The Taliban must not be painted as violent savages

Published: February 4, 2014

Prime Minister Nawaz Sharif must understand that any large military operation will be unable to sift between terrorists and non-combatants. PHOTO: AFP

“You have no option but to take direct military action.”

This was the advice given by John F Kennedy’s top military aide at the height of the Cuban missile crisis which brought the world to the brink of a nuclear war.

The future of the world hinged on Kennedy’s acquiescence. After the Second World War, global politics were dominated by the political, ideological and power clash between the Americans and the Soviets. Communists were painted as violent savages to the Americans who were made to fear communism. However, the idea of communism gained ground in Eastern Europe and the Soviet Union grew as a global superpower.

Following multiple insertions into Cuba and the disaster at the Bay of Pigs, the Soviet Premier Khrushchev, placed nuclear missiles in Cuba, despite reassuring Kennedy that he will not do so. Kennedy had publicly proclaimed that placement of nuclear missiles by the Soviet Union close to the United States would give the United States no option but to go to war. So, when a US U-2 spy plane discovered the missiles in Cuba on October 14, 1962 the world waited with baited breath.

Today, the people of Pakistan are looking towards its own leader – Prime Minister Nawaz Sharif – to make a decision on how to deal with the increasing threat of the Tehreek-e-Taliban Pakistan (TTP). Last week, the prime minister officially constituted a formal committee in the National Assembly tasked with holding peace negotiations with the TTP. The country finds itself divided between people apologetic to the Taliban cause and people antithetical to their very existence.

Hence, the TTP and the government both, find themselves on the battle ground firing shots waiting for the other party to blink while the rest of the country prepares for war.

People against a military operation make the practical argument of the potential of a TTP backlash but the humanistic argument has lost its momentum after a string of violent attacks by the TTP. Although the power brokers of the TTP and their actions are reprehensible, any large scale military operation will be unable to sift between the terrorists and non-combatants. In a country where death comes aplenty, any collateral damage is accepted as a necessary evil.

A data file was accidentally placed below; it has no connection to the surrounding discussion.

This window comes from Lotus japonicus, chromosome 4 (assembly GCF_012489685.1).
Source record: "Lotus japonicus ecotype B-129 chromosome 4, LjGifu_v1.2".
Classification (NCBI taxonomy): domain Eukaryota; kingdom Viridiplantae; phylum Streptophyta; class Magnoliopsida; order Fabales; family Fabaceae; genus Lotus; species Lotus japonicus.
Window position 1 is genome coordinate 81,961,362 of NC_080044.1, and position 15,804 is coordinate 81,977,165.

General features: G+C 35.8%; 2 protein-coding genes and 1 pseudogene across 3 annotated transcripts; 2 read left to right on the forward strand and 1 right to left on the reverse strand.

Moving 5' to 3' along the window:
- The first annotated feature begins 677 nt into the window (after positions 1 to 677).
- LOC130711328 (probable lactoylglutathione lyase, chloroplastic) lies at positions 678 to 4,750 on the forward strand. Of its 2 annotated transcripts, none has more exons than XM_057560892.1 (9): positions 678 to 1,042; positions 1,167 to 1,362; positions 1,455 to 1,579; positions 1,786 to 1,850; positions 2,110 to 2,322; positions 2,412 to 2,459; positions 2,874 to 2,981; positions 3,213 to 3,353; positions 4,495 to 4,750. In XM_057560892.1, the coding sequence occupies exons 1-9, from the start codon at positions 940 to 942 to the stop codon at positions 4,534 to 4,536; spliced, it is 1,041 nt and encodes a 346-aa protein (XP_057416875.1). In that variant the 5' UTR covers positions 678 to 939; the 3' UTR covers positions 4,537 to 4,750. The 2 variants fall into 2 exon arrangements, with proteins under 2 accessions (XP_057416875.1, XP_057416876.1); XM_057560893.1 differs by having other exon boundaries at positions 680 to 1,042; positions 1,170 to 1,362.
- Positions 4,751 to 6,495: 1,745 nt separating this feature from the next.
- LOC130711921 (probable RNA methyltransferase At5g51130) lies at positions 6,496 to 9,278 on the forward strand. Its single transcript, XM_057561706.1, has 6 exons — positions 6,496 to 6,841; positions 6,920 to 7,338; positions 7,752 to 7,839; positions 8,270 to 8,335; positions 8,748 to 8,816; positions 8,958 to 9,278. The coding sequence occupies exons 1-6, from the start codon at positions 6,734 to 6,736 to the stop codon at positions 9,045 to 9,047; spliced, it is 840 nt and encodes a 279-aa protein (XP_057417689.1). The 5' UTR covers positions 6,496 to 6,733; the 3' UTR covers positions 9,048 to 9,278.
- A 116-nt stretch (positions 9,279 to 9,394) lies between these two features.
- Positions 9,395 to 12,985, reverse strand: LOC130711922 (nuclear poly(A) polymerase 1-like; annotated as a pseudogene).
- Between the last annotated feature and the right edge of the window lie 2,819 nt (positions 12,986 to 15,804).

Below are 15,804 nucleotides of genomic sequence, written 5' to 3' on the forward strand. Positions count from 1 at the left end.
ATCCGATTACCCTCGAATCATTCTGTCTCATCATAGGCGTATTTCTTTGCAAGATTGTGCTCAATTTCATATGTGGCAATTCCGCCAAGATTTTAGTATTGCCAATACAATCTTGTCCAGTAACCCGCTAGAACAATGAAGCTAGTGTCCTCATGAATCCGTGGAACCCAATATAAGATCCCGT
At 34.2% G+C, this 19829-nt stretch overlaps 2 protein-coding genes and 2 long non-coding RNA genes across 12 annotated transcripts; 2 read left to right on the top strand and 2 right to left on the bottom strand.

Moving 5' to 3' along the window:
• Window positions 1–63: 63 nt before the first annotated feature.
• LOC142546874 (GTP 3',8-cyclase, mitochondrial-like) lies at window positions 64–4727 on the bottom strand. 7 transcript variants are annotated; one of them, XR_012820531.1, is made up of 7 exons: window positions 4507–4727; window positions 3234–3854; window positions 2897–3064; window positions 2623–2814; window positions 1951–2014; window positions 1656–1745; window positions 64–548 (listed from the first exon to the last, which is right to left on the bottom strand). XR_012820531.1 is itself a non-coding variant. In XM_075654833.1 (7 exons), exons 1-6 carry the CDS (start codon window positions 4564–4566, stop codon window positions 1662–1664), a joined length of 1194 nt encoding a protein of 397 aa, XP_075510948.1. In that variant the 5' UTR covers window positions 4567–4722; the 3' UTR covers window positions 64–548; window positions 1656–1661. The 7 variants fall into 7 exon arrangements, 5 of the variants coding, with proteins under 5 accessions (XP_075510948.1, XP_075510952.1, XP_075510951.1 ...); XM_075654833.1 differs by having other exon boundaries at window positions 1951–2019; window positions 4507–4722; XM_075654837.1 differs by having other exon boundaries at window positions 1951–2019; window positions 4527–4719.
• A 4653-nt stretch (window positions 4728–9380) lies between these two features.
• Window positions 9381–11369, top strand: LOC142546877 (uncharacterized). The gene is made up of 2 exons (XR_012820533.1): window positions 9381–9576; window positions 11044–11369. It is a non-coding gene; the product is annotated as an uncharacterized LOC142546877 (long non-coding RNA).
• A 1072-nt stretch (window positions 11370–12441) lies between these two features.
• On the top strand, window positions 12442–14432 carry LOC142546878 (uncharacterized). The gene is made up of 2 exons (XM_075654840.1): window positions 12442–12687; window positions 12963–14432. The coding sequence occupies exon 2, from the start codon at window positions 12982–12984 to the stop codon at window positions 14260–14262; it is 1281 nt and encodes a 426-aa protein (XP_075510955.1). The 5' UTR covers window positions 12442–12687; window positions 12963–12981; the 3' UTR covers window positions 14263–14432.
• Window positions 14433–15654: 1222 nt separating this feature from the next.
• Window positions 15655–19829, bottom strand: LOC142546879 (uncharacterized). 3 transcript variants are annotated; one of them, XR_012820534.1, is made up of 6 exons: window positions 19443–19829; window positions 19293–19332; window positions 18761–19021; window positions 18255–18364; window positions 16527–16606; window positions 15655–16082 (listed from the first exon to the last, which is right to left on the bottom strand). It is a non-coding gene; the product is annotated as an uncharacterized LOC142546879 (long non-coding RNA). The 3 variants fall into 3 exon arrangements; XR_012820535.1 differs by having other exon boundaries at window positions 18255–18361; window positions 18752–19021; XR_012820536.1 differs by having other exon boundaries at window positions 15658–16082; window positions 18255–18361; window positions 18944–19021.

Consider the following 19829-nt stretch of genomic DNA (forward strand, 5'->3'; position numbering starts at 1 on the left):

It seems that the very idea of Pakistan has been hijacked by a select few and military force is used against any detractors. And it is ironic to see this in a country formed by millions of people who sacrificed themselves in the hope of freedom.

With the memory of Bangladesh fresh in our minds, our country faces the prospect of another civil war.

The control of power does not necessarily give one the right to exercise that power and the monopoly of violence afforded to the state must be exercised with extreme caution. John F Kennedy took that caution when he negotiated peace with Khrushchev and averted a potential nuclear war. Although the United States has not been as cautious in exercising its military force on other countries in the recent past, military action against citizens of your own country is almost inconceivable in much of the developed world.

The idea that Pakistan can eliminate any future threat of terrorism through military force is unjustifiable. Extra-judicial military force and collateral damage to entire communities will only result in more people joining the cause of terrorists. It will just create more martyrs for people to rally around.

It is next to impossible to sift between terrorists and non-combatants on the ground through drone attacks and airstrikes. Despite the best intelligence, the risk of collateral damage is too strong.

Nawaz Sharif finds himself in a Catch-22 position and he truly cannot come out as the winner in this situation. It will be extremely short-sighted for any committee to focus merely on preventing terrorist attacks in the short-term. Instead, the strategy should be to wage an ideological war to win the hearts and minds of people – people who have historically fought valiantly for Pakistan and most of whom have taken up arms only after losing loved ones to drone strikes or after being misguided by people using religion to further their own political motives.

The acts of the TTP are condemnable and any form of terrorism anywhere in the world must be heavily criticised but the rule of law dictates that only people responsible for the acts must be brought to justice. After our failings in Bangladesh and continuous military involvement in Balochistan and Kashmir, our government and military needs to be extra careful to avoid triggering any form of genocide in the province of Khyber-Pakhtunkhwa (K-P) or there is a risk of an all-out civil war breaking out in the country.

Yes, the state must not be threatened by violence by any anti-state actors but as Kennedy showed us, sometimes acknowledging the other is the first step towards understanding the other. Thus, the rhetoric of painting the other as wajibul qatl (worthy of being killed) or a violent savage to support military operation must stop.

The question now is, can Prime Minister Nawaz Sharif be our John F Kennedy or will he be just another General Yahya Khan?


Shehzad Ghias

A graduate from the LUMS Law School and is running his own theatre production company, Cogito Productions.He works as a theatre teacher at various schools. He tweets @Shehzad89 (

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